Device Uses Sewage Bacteria to Produce Electricity

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Savings Windfall?

Microbial fuel cells, which harness the power of bacteria, are not a new phenomenon. Researchers have studied them for years and have used a variety of liquid solutions, including glucose, acetate, and lactate, to produce electricity. Scientists have also sought to tap the power of baking yeasts and even ocean sediment microbes.

But Logan's group aims to generate power directly from an undesirable and ubiquitous material—untreated wastewater. It's a matter of practical application.

"We needed to find a way to allow a reactor to operate using water with lots of particles, not pure lab solutions," Logan said. "As a first feasibility study, our reactor has proven that it can handle this kind of material."

While early results show promise, consumers shouldn't plan to end their electric utility service or fill their septic systems in anytime soon. The Penn State researchers say that while they've slowly increased their reactor's power output, it still falls far short of an average home's electric needs.

"Right now the power density is too low. We need more efficiency, meaning more electrons on electrodes in less area," Logan said.

The researchers say a second hurdle is cost. The average home would not be able to afford such a reactor even if they were available—at least for now.

"It's not cheap. It's currently not an economically feasible process," Logan said. "But it's like anything else in the early stages until you figure out how to make it cost effective. Computers that do less than a pocket calculator used to cost a million dollars."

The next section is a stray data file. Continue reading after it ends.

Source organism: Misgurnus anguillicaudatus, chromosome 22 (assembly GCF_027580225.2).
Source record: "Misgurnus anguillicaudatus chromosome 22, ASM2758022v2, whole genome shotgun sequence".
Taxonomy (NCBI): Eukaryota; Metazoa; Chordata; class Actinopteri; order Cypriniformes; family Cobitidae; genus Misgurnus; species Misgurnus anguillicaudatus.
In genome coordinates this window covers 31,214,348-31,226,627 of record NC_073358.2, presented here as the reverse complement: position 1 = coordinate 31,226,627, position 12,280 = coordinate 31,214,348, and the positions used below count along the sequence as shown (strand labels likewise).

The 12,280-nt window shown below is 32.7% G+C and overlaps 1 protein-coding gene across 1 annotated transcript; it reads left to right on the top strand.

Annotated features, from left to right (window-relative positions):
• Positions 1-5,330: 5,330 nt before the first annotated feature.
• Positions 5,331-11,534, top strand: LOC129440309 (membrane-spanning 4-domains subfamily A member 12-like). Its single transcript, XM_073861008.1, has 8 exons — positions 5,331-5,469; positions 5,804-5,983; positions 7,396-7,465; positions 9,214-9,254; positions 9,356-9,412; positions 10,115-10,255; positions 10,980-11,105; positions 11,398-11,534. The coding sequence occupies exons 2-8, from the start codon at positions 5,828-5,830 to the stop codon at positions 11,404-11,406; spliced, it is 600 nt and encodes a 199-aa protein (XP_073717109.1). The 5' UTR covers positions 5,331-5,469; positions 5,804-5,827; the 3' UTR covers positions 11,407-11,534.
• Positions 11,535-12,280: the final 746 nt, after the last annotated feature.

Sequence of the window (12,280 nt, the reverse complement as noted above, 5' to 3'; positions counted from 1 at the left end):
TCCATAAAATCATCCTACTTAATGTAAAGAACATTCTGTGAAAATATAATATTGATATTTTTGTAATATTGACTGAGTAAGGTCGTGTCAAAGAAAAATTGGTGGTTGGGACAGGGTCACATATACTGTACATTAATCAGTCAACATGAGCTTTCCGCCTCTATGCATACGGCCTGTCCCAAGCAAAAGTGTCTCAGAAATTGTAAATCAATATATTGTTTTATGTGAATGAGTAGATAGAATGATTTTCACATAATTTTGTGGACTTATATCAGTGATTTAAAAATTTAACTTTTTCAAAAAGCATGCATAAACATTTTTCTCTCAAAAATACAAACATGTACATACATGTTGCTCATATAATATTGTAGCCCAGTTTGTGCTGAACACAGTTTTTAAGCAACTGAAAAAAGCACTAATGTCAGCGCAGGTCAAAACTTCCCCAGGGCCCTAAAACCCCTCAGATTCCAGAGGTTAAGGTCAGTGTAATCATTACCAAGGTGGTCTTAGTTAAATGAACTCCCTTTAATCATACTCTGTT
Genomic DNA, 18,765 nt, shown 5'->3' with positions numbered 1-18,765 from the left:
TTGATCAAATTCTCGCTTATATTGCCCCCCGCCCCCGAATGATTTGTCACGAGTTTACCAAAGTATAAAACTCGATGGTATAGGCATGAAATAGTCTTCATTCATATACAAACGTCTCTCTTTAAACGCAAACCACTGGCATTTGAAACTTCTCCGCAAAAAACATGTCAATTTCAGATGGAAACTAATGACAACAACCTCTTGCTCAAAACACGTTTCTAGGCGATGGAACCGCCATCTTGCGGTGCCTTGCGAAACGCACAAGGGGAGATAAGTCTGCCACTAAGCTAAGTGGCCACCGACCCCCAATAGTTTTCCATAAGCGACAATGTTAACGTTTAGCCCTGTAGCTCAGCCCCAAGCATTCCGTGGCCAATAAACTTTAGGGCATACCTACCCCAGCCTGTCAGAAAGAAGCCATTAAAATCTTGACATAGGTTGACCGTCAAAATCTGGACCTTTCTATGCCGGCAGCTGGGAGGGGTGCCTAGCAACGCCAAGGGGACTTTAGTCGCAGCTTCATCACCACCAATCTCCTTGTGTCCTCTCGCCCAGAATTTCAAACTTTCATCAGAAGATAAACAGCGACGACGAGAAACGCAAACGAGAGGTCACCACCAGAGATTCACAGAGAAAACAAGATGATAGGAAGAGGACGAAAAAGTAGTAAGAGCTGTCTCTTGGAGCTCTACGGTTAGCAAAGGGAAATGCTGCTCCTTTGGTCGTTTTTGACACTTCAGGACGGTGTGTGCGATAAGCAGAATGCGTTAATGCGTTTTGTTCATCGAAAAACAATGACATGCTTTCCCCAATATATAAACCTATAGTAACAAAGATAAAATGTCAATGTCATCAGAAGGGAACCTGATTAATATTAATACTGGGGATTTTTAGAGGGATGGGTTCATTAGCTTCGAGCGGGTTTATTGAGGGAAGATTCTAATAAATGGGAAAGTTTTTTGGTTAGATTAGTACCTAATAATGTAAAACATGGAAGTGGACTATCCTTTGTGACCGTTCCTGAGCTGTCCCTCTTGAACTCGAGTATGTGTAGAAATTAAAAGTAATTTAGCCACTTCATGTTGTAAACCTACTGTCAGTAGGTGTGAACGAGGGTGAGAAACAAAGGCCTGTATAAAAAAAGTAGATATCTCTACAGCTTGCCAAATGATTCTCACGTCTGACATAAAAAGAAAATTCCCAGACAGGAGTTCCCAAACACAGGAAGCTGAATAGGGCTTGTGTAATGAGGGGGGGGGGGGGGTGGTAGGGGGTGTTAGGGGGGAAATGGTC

Yet the potential is promising enough that the group can think big. "Our goal is to replace your local [wastewater] treatment plant with a power plant where you accomplish treatment but also generate electricity," Logan said.

The cost of treating 33 billion gallons (126 billion liters) of wastewater in the U.S. alone costs some 25 billion dollars (U.S.) a year. Significant funds are spent to power the process.

"We spend a lot of our national electricity expenditure on waste treatment. We could greatly reduce that number while generating additional electricity," Logan said.

One of the largest expenses incurred while treating wastewater is the process of adding oxygen to the wastewater, called "activated sludge." The aeration is necessary to promote biological action that breaks down waste. The Penn State microbial reactor could greatly reduce this expense because a key component, by design, receives oxygen directly from air.

It's unclear if the Penn State microbial reactor could be used to treat sewage in its entirety. But the system has proved comparable to other anaerobic treatment methods by removing about 80 percent of wastewater's chemical oxygen demand.

Logan believes the wastewater treatment benefits of his device could someday be significant.

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